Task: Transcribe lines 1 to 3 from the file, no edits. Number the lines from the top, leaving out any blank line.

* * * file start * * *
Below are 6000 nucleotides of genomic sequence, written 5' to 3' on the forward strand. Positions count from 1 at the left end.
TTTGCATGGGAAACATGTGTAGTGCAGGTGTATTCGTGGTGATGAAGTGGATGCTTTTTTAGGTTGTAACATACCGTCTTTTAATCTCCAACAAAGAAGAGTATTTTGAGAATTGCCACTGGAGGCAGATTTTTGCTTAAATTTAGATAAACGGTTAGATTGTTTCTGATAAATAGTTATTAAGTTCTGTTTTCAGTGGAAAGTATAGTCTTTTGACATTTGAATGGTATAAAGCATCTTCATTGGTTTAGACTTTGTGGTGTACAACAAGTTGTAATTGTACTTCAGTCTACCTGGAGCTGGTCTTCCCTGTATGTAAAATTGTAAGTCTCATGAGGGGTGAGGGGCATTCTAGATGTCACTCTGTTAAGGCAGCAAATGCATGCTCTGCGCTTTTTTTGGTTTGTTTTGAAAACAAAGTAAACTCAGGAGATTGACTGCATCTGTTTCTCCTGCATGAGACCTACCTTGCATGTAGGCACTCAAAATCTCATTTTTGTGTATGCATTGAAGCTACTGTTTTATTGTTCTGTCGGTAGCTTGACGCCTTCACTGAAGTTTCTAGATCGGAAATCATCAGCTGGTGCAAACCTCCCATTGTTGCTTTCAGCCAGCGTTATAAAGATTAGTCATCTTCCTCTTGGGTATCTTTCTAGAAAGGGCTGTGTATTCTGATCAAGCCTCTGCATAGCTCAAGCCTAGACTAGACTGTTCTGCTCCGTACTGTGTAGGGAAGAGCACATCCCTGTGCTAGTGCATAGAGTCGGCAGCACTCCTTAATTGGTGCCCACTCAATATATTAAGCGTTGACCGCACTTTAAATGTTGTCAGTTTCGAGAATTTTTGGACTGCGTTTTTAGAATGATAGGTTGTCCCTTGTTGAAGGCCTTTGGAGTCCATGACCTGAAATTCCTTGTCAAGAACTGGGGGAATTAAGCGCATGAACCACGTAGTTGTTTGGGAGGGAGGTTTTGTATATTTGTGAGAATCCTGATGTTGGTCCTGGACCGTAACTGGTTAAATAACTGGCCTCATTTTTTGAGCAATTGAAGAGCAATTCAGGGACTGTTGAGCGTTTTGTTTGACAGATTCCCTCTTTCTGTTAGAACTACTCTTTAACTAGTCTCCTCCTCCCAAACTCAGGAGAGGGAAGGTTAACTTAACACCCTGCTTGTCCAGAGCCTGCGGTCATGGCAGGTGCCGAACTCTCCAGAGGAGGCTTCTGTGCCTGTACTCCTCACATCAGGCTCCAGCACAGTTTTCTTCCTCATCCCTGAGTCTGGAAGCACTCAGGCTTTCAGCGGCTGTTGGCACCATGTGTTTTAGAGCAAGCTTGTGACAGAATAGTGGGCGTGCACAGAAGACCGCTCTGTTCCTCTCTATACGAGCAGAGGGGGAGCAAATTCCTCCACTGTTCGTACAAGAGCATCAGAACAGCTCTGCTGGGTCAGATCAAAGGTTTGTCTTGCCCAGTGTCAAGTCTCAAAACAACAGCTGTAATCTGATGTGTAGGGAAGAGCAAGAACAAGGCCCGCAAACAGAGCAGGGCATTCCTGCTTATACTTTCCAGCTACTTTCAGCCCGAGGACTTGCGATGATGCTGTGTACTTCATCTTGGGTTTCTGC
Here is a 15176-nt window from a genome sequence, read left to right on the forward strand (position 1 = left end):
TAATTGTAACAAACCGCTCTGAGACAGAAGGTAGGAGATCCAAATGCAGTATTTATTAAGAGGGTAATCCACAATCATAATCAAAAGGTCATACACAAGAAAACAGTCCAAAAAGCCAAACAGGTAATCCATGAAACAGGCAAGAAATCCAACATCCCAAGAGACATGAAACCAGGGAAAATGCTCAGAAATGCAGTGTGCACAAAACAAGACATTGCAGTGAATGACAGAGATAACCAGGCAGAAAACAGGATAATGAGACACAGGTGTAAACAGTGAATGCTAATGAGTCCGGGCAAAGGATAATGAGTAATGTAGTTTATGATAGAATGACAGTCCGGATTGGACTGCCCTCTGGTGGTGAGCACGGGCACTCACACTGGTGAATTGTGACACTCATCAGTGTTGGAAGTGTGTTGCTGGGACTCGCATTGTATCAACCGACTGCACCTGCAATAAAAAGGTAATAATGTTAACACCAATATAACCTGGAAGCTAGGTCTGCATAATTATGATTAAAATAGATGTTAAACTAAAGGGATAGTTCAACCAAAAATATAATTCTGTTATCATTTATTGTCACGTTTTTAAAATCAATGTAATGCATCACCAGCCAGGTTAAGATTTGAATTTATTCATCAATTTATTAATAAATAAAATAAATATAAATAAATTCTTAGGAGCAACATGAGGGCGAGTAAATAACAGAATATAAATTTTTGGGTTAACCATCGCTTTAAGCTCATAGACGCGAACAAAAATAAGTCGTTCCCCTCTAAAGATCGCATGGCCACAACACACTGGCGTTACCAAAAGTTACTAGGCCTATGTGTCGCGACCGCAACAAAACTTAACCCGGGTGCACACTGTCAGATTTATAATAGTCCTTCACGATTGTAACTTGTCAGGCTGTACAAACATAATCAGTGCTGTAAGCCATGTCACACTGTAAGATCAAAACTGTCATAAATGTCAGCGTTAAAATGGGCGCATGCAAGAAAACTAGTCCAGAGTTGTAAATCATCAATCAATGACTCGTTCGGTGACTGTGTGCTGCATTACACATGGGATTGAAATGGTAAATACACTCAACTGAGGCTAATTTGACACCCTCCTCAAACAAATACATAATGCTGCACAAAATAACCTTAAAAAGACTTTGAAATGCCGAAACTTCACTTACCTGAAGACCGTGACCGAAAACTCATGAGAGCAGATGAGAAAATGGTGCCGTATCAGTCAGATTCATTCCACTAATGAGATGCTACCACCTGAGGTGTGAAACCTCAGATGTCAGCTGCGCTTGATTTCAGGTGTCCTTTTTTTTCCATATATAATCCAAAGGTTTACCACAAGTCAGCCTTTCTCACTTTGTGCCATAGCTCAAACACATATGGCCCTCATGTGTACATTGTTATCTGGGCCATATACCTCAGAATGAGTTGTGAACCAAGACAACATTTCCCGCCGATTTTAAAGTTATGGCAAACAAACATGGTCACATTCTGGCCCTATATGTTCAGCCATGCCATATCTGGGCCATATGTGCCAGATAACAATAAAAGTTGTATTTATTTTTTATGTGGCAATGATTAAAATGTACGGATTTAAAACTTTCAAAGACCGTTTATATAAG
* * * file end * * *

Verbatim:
Below are 6000 nucleotides of genomic sequence, written 5' to 3' on the forward strand. Positions count from 1 at the left end.
TTTGCATGGGAAACATGTGTAGTGCAGGTGTATTCGTGGTGATGAAGTGGATGCTTTTTTAGGTTGTAACATACCGTCTTTTAATCTCCAACAAAGAAGAGTATTTTGAGAATTGCCACTGGAGGCAGATTTTTGCTTAAATTTAGATAAACGGTTAGATTGTTTCTGATAAATAGTTATTAAGTTCTGTTTTCAGTGGAAAGTATAGTCTTTTGACATTTGAATGGTATAAAGCATCTTCATTGGTTTAGACTTTGTGGTGTACAACAAGTTGTAATTGTACTTCAGTCTACCTGGAGCTGGTCTTCCCTGTATGTAAAATTGTAAGTCTCATGAGGGGTGAGGGGCATTCTAGATGTCACTCTGTTAAGGCAGCAAATGCATGCTCTGCGCTTTTTTTGGTTTGTTTTGAAAACAAAGTAAACTCAGGAGATTGACTGCATCTGTTTCTCCTGCATGAGACCTACCTTGCATGTAGGCACTCAAAATCTCATTTTTGTGTATGCATTGAAGCTACTGTTTTATTGTTCTGTCGGTAGCTTGACGCCTTCACTGAAGTTTCTAGATCGGAAATCATCAGCTGGTGCAAACCTCCCATTGTTGCTTTCAGCCAGCGTTATAAAGATTAGTCATCTTCCTCTTGGGTATCTTTCTAGAAAGGGCTGTGTATTCTGATCAAGCCTCTGCATAGCTCAAGCCTAGACTAGACTGTTCTGCTCCGTACTGTGTAGGGAAGAGCACATCCCTGTGCTAGTGCATAGAGTCGGCAGCACTCCTTAATTGGTGCCCACTCAATATATTAAGCGTTGACCGCACTTTAAATGTTGTCAGTTTCGAGAATTTTTGGACTGCGTTTTTAGAATGATAGGTTGTCCCTTGTTGAAGGCCTTTGGAGTCCATGACCTGAAATTCCTTGTCAAGAACTGGGGGAATTAAGCGCATGAACCACGTAGTTGTTTGGGAGGGAGGTTTTGTATATTTGTGAGAATCCTGATGTTGGTCCTGGACCGTAACTGGTTAAATAACTGGCCTCATTTTTTGAGCAATTGAAGAGCAATTCAGGGACTGTTGAGCGTTTTGTTTGACAGATTCCCTCTTTCTGTTAGAACTACTCTTTAACTAGTCTCCTCCTCCCAAACTCAGGAGAGGGAAGGTTAACTTAACACCCTGCTTGTCCAGAGCCTGCGGTCATGGCAGGTGCCGAACTCTCCAGAGGAGGCTTCTGTGCCTGTACTCCTCACATCAGGCTCCAGCACAGTTTTCTTCCTCATCCCTGAGTCTGGAAGCACTCAGGCTTTCAGCGGCTGTTGGCACCATGTGTTTTAGAGCAAGCTTGTGACAGAATAGTGGGCGTGCACAGAAGACCGCTCTGTTCCTCTCTATACGAGCAGAGGGGGAGCAAATTCCTCCACTGTTCGTACAAGAGCATCAGAACAGCTCTGCTGGGTCAGATCAAAGGTTTGTCTTGCCCAGTGTCAAGTCTCAAAACAACAGCTGTAATCTGATGTGTAGGGAAGAGCAAGAACAAGGCCCGCAAACAGAGCAGGGCATTCCTGCTTATACTTTCCAGCTACTTTCAGCCCGAGGACTTGCGATGATGCTGTGTACTTCATCTTGGGTTTCTGC
Here is a 15176-nt window from a genome sequence, read left to right on the forward strand (position 1 = left end):